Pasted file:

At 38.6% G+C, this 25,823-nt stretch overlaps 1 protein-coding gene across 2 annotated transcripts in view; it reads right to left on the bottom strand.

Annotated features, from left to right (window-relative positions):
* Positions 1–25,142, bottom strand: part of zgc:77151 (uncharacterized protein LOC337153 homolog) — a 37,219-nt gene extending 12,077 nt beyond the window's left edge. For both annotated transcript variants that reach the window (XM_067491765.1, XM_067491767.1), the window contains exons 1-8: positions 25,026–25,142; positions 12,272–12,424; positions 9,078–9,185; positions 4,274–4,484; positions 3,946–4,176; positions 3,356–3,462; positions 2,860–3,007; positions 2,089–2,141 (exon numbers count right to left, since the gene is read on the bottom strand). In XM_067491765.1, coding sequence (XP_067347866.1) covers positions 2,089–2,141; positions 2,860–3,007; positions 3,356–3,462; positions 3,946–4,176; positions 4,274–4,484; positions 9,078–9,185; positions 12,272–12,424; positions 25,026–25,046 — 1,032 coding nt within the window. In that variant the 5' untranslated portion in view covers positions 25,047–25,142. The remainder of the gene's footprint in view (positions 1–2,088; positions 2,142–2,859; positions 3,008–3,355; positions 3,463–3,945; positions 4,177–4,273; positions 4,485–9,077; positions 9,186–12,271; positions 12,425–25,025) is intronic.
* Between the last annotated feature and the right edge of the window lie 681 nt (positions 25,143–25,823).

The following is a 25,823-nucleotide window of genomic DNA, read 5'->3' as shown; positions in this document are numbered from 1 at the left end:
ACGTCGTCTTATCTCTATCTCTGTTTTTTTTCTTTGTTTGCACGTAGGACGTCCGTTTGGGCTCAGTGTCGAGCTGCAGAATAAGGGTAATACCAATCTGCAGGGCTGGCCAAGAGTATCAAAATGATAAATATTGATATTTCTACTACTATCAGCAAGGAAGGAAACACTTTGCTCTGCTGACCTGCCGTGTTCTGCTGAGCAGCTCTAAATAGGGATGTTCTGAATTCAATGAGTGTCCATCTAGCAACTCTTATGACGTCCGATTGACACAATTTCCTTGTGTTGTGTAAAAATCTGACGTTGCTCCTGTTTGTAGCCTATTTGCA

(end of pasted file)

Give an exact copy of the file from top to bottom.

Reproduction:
At 38.6% G+C, this 25,823-nt stretch overlaps 1 protein-coding gene across 2 annotated transcripts in view; it reads right to left on the bottom strand.

Annotated features, from left to right (window-relative positions):
* Positions 1–25,142, bottom strand: part of zgc:77151 (uncharacterized protein LOC337153 homolog) — a 37,219-nt gene extending 12,077 nt beyond the window's left edge. For both annotated transcript variants that reach the window (XM_067491765.1, XM_067491767.1), the window contains exons 1-8: positions 25,026–25,142; positions 12,272–12,424; positions 9,078–9,185; positions 4,274–4,484; positions 3,946–4,176; positions 3,356–3,462; positions 2,860–3,007; positions 2,089–2,141 (exon numbers count right to left, since the gene is read on the bottom strand). In XM_067491765.1, coding sequence (XP_067347866.1) covers positions 2,089–2,141; positions 2,860–3,007; positions 3,356–3,462; positions 3,946–4,176; positions 4,274–4,484; positions 9,078–9,185; positions 12,272–12,424; positions 25,026–25,046 — 1,032 coding nt within the window. In that variant the 5' untranslated portion in view covers positions 25,047–25,142. The remainder of the gene's footprint in view (positions 1–2,088; positions 2,142–2,859; positions 3,008–3,355; positions 3,463–3,945; positions 4,177–4,273; positions 4,485–9,077; positions 9,186–12,271; positions 12,425–25,025) is intronic.
* Between the last annotated feature and the right edge of the window lie 681 nt (positions 25,143–25,823).

The following is a 25,823-nucleotide window of genomic DNA, read 5'->3' as shown; positions in this document are numbered from 1 at the left end:
ACGTCGTCTTATCTCTATCTCTGTTTTTTTTCTTTGTTTGCACGTAGGACGTCCGTTTGGGCTCAGTGTCGAGCTGCAGAATAAGGGTAATACCAATCTGCAGGGCTGGCCAAGAGTATCAAAATGATAAATATTGATATTTCTACTACTATCAGCAAGGAAGGAAACACTTTGCTCTGCTGACCTGCCGTGTTCTGCTGAGCAGCTCTAAATAGGGATGTTCTGAATTCAATGAGTGTCCATCTAGCAACTCTTATGACGTCCGATTGACACAATTTCCTTGTGTTGTGTAAAAATCTGACGTTGCTCCTGTTTGTAGCCTATTTGCA